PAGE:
Even the most frugal video game geeks can't hold out forever.
As of last weekend, I am an official Wii U owner. I got a refurbished deluxe Wii U set with the Nintendo Land game included. Yes, I am aware of some of the setbacks that Nintendo has been experiencing with its latest console but from what I've personally experienced so far, the Wii U faithfully follows Nintendo's overall ethos of keeping video games approachable, creative and--most importantly--fun.
What has changed for the Wii U (other than the large gamepad, of course) is the conspicuous shift towards online interaction with other Wii U owners. Sure, there were options for online interaction in the previous Wii console, but the Wii U eagerly reminds you that you are part of an expansive, international social network every time you active the console. Read on for more thoughts about Wii U's approach to social networking and why it may appeal the most to those who normally wouldn’t like online gaming.
I was never interested in playing games online with someone who I didn't know. It's not that I'm antisocial or paranoid (mostly), I just never considered playing games with strangers to be an essential part of a fun gaming experience. The way I saw it, if I wanted to play a game with someone else, that person would be sitting next to me in the same room--to me, that was where the fun was in co-op gaming. Otherwise, I was content to keep gaming a mostly solitary pastime.
On the other hand, my video gaming preferences were heavily influenced by my personal history with gaming consoles. My first two consoles were the Atari 2600 and 7800, and all you needed to play games on those systems was a working TV set. The TV set in question didn't even need to receive a decent reception of a network broadcast feed; as long as the picture tube worked, you could play games. This is a vast difference from the gaming machines of today, where the overwhelming majority of them are connected to some kind of digital network.
You never forget your first.
When I got my Wii U connected and working and my new Mii avatar set up, it was almost like going to a mall. The opening screen on the TV showed dozens upon dozens of Miis in a large plaza, with large groups huddled underneath a circular row of billboard-like signs that represented the most popular topics of online conversation within the Mii community. For example, the new Mario Kart 8 game has been getting plenty of press lately, so many Miis were flocked together under a Mario Kart 8 sign to discuss the game via message boards. The plaza screen appears every time the Wii U is turned on, reminding players that there are other players ready and available to chat about Nintendo-related topics.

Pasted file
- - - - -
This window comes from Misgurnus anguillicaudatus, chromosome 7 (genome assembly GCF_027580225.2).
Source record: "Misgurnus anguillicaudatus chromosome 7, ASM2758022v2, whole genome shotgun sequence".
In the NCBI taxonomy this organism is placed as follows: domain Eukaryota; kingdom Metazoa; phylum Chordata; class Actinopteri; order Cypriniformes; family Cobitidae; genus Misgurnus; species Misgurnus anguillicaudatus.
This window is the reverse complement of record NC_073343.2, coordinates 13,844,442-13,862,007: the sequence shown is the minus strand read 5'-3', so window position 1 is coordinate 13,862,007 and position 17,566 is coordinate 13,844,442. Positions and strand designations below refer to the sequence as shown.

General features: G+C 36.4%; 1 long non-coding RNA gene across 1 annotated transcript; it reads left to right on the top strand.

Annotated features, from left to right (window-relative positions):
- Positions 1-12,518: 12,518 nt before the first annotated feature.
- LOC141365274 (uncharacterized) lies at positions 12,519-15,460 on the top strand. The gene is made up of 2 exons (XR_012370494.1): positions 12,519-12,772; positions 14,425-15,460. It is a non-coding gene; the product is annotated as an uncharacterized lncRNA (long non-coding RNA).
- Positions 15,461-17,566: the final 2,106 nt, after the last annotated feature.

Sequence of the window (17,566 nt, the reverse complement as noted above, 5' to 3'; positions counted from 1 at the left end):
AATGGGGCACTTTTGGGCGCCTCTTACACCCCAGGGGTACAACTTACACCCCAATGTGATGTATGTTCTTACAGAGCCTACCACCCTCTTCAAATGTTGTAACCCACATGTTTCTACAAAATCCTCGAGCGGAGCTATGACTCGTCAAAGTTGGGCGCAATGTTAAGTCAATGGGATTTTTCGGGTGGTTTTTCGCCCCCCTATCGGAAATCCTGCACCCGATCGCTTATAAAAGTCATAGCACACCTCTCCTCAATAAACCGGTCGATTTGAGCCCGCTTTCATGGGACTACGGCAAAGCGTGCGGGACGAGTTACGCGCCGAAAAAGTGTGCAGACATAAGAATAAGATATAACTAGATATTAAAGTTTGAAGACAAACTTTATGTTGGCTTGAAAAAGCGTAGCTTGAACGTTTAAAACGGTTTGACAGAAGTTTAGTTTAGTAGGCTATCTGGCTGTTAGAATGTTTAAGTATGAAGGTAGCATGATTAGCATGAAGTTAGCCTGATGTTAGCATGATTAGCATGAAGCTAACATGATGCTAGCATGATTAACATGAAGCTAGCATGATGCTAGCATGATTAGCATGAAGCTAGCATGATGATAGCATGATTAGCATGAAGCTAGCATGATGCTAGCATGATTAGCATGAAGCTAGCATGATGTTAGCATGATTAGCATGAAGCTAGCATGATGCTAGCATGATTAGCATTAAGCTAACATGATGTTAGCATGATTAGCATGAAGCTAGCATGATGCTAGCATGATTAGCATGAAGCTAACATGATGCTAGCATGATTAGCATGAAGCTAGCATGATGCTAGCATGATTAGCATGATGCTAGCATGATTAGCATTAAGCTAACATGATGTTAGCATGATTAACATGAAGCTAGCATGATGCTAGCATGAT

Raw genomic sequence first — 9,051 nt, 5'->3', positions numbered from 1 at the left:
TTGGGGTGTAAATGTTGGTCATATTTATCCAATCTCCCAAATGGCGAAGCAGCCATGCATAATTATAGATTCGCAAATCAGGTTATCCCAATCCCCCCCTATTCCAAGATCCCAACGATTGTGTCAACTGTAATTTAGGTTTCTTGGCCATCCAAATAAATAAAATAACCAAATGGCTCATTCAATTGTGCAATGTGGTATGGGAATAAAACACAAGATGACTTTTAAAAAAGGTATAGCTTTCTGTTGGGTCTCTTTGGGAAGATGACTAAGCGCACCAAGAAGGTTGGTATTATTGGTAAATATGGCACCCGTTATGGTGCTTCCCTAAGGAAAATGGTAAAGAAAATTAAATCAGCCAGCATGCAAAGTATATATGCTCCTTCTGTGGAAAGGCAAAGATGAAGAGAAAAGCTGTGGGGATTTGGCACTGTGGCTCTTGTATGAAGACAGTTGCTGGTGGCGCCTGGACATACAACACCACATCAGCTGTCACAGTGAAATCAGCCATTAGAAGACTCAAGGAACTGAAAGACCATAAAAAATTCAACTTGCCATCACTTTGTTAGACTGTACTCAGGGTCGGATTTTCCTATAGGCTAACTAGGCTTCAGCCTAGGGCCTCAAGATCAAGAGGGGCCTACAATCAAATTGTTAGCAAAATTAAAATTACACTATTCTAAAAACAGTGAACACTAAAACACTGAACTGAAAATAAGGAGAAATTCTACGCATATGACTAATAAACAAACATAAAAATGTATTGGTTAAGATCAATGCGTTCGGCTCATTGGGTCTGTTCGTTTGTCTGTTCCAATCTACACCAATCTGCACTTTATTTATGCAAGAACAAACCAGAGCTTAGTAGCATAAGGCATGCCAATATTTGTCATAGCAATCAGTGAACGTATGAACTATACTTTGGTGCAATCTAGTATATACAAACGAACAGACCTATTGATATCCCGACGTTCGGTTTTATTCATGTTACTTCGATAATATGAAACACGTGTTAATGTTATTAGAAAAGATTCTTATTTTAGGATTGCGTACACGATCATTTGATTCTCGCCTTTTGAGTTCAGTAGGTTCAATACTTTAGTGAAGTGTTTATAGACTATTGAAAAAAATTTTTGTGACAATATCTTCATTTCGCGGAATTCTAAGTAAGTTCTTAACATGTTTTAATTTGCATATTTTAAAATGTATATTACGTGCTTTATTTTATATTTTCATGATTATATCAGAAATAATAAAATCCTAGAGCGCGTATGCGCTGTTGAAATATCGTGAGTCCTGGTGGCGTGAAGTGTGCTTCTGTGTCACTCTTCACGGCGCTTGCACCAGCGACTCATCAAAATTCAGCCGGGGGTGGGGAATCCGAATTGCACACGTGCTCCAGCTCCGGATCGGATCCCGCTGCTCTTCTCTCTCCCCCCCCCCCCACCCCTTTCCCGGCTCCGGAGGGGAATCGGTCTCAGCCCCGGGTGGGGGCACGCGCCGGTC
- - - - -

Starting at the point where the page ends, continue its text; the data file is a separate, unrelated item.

Seeing the Wii U plaza screen got me warmed up for my experience with Nintendo Land, which echoes the same Mii networking style. I can see why Nintendo Land was packaged with many of the Wii U consoles, because playing this game from the beginning onward is like being the first person at the opening of an amusement park--grandiose music, an inviting environment design, and a doting tour guide are ready for your first park visit.
Once you finish the initial tour and play a few of the games, the virtual park opens to the rest of the Mii community. As you walk your Mii close to some of the other Miis, you can see their latest bulletin board posts appear over their heads like thought balloons in a comic strip. Of course, each of the games in Nintendo Land are fun and addictive in their own right, but it's the game's open extension into the online Mii community that really emphasizes what the game--and by extension the Wii U--is all about: Meeting and getting to know the larger Nintendo gamer community.
I've heard some critics complain that Nintendo Land doesn't do for the Wii U what the Wii Sports and Wii Play did for the previous Wii console--in other words, to show off what the console can do that other consoles cannot. I disagree. Whereas the Wii was about motion controls, Wii U is about motion controls, asymmetrical multiplayer game play, and online social interaction through the camera, microphone and touch screen capabilities of the Wii U touch pad. Nintendo Land succeeds in providing a friendly introduction to each of Wii U's features, introductions that are easy to understand and entice your curiosity. Gamers who are already familiar with online gaming may not be impressed by what Nintendo is doing but for a gamer like me, Wii U's version of social interaction might just be the thing to get me involved in online gaming. Then again, seeing another player as a cartoon-like character is much more inviting than, say, dialogue boxes with poorly spelled user names that spout endless streams of vitriol.
I guess you could say that Nintendo's approach to online gaming is similar to Disney's approach to theme parks: It's very charming, firmly controlled and open to all ages, with a heavy emphasis placed on ensuring that everyone has a good time. Of course, what qualifies as a good time differs from person to person, and I'm sure some gamers may find online interactions through the Wii U to be too bland, sterile and kid-friendly. Not me, though--I'm hooked, and I'm curious to see what Nintendo will do next. I'm personally hoping that open access given to outside Miis in Nintendo Land will also be provided in updated versions of Wuhu Island and Kawawii Island, the respective virtual locations from the Wii Sports Resort and Go Vacation titles. What better way to meet virtual people than at a sunny, beachside resort?